The Department of Health and Human Services (“HHS”), Office for Civil Rights (“OCR”), recently issued new regulatory guidance relating to covered entities’ HIPAA-compliant use of remote communication technologies for audio-only telehealth services. This guidance is a direct response to a December 2021 Executive Order that tasked HHS with developing HIPAA guidance for telehealth services, with the stated goals of improving “patient experience and convenience” as the COVID-19 public health emergency subsides. HHS has issued this guidance in anticipation of the national public health emergency ending, at which time OCR’s Telehealth Notification loses effect.

The new HIPAA guidance affects covered entities in four key ways.

First, the HIPAA Privacy Rule allows covered health care providers and health plans to provide audio-only telehealth services via the use of remote communication technologies. This includes devices that are only equipped for voice-only calls, such as traditional landline phones. However, providers must take reasonable steps to protect the privacy of protected health information (more commonly referred to as “PHI”). For example, if providers are delivering telehealth services from their home, they are directed to take reasonable steps to prevent other people in the house from overhearing conversations with patients. Furthermore, at the onset of the clinical encounter, providers must verify the patient’s identity either orally or in writing if they are unfamiliar with the patient.

Second, while the HIPAA Security Rule does not apply to audio-only telehealth services delivered over a standard telephone line, it applies to other voice-transmitting technologies including Voice over Internet Protocol (“VoIP”), communication apps on smartphones, and technologies that record, transcribe, or store records of the voice-only clinical encounter. Consequently, covered entities must assess the potential risks and vulnerabilities of using such technologies to ensure compliance with HIPAA Security Rule Requirements. Providers must inquire about the specific telephonic technology employed in their respective practice, as many phones in offices and hospitals appear to be “landline” phones yet employ VoIP technology, especially if the phones were manufactured within the last five years. In such instances, providers may be unwittingly violating the HIPAA Security Rule, placing them at risk of investigation and/or enforcement action by the Department of Justice (“DOJ”). Risk of investigations related to privacy and cybersecurity misrepresentations and violations is particularly elevated now because of recent DOJ initiatives. In October 2021, DOJ launched the Civil Cyber-Fraud Initiative, which leverages the False Claims Act to prosecute cybersecurity violations, including related HIPAA violations. The first settlement under the Civil Cyber-Fraud Initiative occurred in March 2022—against a health care entity.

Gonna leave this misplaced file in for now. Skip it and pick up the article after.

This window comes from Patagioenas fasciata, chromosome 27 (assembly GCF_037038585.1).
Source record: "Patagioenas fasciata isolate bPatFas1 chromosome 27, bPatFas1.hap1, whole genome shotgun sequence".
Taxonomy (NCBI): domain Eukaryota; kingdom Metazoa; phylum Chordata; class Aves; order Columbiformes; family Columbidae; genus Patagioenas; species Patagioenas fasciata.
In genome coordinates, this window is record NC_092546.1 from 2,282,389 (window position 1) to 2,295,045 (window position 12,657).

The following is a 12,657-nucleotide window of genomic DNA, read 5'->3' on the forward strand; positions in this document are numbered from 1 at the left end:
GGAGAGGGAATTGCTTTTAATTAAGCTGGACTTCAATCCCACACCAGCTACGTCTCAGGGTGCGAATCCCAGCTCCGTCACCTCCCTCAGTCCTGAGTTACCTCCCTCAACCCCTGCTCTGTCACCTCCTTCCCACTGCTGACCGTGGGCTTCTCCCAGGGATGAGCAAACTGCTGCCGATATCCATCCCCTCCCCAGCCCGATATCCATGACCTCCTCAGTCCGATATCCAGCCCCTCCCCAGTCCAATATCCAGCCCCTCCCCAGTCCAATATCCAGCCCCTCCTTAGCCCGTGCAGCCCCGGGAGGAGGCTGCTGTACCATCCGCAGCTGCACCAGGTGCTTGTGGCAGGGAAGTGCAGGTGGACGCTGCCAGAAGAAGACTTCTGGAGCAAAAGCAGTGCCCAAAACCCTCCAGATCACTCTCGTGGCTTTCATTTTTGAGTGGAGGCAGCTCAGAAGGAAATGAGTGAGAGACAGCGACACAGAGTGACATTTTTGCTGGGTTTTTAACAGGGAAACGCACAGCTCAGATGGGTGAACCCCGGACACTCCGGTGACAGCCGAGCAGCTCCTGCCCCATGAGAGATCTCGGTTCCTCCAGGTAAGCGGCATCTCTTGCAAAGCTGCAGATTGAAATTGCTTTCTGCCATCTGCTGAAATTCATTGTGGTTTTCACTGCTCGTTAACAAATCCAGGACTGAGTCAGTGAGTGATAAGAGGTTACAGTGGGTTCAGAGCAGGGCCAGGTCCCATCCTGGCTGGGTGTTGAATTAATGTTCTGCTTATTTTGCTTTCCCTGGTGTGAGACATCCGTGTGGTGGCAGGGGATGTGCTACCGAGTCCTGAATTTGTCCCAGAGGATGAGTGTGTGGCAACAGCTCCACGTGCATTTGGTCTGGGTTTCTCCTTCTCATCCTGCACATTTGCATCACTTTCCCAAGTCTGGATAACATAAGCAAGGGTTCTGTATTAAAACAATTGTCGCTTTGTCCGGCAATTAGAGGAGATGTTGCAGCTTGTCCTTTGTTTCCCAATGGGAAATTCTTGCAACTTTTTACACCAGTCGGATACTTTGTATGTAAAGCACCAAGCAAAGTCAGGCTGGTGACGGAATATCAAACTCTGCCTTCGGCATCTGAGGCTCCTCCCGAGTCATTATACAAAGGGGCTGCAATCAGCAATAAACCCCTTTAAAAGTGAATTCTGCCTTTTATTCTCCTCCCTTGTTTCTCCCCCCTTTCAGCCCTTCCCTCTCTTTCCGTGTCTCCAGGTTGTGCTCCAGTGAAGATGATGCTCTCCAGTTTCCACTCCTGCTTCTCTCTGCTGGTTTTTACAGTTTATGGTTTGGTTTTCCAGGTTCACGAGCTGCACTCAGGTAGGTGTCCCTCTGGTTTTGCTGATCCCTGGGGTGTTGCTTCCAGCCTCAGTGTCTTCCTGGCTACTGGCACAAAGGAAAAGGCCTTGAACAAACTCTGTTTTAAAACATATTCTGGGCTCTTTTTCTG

Third, covered providers or health plans may conduct audio-only telehealth via remote communication technologies in the absence of a business associate agreement (more commonly referred to as a “BAA”) with the telecommunication service provider (“TSP”). This is acceptable under HIPAA Rules only if the TSP has only transient access to the protected health information it transmits. Under the new guidance, a conventional audio-only call between providers and patients is HIPAA-compliant if the call is made on a smartphone without the use of a third-party smartphone app, translation service, or internet connection (via Wi-Fi).